Military News

Saturday, April 13, 2013

20th AF turns 69

by Airman 1st Class Jason Wiese
90th Missile Wing Public Affairs


4/12/2013 - F. E. WARREN AIR FORCE BASE, Wyo. -- Since 1944, the 20th Air Force has been one of the Air Force's most storied units.

The 20th AF was established to bring strategic bombardment against our enemy of the time, Japan.

Originally part of the Army Air Corps before the U.S. Air Force was created, the 20th began as the first non-sequentially numbered air force, that is, Army Air Corps leadership designated NAFs from one to 14, but when it came time to create a NAF for bombers like the Enola Gay they skipped straight to 20, said Capt. Daniel Newcomer, 20th Air Force director of intelligence.

"That, in and of itself, is significant," he said. "It let everyone know these guys were going to be different."

The unit's B-29 Superfortresses bombed Japanese Islands during World War II. Twentieth Air Force bombers, the Enola Gay and Bock's Car, brought an early end to the war after they dropped the first atomic bombs on Japan.

"After 18 years in the Air Force, this is one of the most storied units I've been in, and it has been an amazing experience," Newcomer explained. "I've enjoyed learning about all the hard work that goes into the mission. No one outside of the missile community really understands all the effort it takes to perform the strategic deterrence mission."

Maj. Gen. Michael Carey, the current 20th AF commander, said he is proud to be a part of 20th AF history.

"It's an honor," he said. "It characterizes all of the inspiring elements of command. To command the only fully generated nuclear force in the U.S. and the professional Airmen who conduct that mission every day and have done so for 42 years is amazing.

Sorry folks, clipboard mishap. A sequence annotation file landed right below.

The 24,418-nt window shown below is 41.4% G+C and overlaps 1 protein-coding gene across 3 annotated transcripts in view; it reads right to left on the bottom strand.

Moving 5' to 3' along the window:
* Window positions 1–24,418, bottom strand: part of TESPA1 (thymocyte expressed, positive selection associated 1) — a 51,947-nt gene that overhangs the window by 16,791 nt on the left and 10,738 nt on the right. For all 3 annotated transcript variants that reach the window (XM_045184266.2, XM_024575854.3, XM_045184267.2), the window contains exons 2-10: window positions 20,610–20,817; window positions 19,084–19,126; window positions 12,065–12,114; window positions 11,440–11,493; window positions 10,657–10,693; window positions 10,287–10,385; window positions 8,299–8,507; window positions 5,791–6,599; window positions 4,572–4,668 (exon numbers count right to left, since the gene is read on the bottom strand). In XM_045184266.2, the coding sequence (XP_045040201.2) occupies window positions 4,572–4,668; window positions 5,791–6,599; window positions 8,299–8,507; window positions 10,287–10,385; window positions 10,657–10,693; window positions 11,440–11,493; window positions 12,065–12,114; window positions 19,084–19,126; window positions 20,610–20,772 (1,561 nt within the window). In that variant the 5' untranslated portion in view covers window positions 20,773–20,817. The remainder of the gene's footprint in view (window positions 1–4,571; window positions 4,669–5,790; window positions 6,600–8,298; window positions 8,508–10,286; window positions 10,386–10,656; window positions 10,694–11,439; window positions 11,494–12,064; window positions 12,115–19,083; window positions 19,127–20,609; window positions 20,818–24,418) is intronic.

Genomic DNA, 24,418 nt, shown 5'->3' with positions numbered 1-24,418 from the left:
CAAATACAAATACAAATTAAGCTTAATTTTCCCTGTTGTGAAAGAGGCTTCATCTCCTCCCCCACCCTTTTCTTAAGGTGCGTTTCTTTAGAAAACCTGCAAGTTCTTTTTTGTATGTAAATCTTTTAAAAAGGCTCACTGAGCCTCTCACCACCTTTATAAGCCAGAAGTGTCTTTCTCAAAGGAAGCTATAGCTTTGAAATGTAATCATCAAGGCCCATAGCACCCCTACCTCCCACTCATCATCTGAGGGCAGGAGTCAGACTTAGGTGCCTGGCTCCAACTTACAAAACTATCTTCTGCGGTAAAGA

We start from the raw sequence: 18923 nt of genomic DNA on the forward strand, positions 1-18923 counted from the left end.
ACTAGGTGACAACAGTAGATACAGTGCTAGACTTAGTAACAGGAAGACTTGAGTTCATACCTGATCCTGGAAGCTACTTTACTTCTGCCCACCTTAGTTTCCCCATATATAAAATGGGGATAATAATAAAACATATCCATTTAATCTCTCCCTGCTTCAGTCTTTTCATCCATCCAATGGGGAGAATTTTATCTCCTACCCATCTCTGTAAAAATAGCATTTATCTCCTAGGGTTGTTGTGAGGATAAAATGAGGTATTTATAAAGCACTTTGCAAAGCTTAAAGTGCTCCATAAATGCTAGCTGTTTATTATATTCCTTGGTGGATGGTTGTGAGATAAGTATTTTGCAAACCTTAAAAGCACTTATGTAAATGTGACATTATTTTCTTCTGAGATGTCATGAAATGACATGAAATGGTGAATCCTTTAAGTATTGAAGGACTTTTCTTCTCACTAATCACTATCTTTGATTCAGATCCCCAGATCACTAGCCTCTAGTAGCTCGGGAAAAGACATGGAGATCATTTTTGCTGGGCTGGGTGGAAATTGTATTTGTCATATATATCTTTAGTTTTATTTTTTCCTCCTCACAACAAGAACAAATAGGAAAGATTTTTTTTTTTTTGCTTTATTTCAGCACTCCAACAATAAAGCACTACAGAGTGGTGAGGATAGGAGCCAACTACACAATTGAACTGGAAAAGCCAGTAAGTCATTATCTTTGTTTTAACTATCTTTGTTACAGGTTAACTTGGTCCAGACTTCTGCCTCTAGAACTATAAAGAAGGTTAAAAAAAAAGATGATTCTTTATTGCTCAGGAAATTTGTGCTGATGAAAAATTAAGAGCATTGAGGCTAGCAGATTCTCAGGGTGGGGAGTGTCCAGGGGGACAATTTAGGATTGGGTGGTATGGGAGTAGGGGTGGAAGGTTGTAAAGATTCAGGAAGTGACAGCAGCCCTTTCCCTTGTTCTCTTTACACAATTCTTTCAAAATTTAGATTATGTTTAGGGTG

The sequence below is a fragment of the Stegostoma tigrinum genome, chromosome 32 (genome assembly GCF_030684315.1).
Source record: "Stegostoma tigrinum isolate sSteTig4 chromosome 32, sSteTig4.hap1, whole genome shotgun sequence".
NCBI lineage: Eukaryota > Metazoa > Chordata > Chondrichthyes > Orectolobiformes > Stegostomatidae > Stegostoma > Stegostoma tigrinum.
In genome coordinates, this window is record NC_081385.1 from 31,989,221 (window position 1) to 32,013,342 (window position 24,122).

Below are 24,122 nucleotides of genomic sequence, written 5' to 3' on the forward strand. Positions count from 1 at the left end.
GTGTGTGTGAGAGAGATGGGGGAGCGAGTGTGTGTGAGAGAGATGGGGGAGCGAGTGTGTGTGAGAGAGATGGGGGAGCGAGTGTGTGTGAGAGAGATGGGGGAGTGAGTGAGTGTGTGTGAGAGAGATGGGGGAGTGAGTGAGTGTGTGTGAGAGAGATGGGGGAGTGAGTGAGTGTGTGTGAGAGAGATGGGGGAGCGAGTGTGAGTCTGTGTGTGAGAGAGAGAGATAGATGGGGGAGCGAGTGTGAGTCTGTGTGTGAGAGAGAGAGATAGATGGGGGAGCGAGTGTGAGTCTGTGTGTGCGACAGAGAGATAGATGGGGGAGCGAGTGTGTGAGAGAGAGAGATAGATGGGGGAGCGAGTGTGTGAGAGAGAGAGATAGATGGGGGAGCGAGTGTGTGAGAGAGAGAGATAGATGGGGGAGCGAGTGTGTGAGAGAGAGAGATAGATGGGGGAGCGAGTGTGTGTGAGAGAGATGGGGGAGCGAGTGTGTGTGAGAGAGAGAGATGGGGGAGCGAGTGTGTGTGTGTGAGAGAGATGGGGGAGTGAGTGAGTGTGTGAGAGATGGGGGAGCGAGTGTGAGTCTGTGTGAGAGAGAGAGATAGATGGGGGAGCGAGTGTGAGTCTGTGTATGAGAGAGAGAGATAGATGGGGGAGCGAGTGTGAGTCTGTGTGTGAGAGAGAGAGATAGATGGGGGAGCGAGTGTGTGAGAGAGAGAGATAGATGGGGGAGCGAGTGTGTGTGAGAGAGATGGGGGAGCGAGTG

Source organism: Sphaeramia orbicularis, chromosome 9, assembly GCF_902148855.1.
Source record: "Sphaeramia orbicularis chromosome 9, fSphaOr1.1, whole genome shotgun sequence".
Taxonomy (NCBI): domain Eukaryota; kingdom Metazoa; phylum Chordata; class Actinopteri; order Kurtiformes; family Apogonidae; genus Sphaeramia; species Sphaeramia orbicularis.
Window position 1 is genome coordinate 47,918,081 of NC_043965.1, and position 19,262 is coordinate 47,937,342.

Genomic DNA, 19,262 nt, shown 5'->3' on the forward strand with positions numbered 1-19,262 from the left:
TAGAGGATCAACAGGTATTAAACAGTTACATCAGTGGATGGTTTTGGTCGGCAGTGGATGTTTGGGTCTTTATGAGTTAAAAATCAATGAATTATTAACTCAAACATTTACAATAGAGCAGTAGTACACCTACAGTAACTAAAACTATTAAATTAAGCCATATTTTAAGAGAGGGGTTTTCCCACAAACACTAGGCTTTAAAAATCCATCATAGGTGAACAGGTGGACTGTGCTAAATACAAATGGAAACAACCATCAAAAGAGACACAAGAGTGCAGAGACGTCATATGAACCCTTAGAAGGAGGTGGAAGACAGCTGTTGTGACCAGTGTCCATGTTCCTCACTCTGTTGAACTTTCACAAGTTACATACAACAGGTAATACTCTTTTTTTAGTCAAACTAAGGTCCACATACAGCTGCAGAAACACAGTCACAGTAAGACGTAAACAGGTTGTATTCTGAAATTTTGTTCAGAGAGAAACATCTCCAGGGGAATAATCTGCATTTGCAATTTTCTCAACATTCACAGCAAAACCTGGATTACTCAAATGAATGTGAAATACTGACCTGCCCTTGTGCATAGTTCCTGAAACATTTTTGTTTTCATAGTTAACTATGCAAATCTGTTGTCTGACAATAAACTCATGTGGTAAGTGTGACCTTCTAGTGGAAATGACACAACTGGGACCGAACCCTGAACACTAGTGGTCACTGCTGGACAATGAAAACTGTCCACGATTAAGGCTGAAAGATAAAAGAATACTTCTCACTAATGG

"When you look at the photos of the commanders who came before you and you see names like 'Hap' Arnold and Curt LeMay, you're in a good family line. You know you carry the same burdens they had and the accountability to Americans and their allies."

On this anniversary, it is a time to reflect on the history of the NAF and learn from it.

"You study and learn from the past," Carey said. "You bring in elements of the current environment to make sure you'll always be able to execute in the future, whether its missile field security, maintaining alerts or addressing crises like floods or fire. You can always learn from the past to improve your future situation."

Though it has come far from its original bombardment mission, the 20th AF is still an integral part of the U.S. nuclear deterrence force.

"Today, we're still uniquely trained, uniquely equipped Airmen," Carey said. " The only difference is we have ICBMs instead of B-29s."

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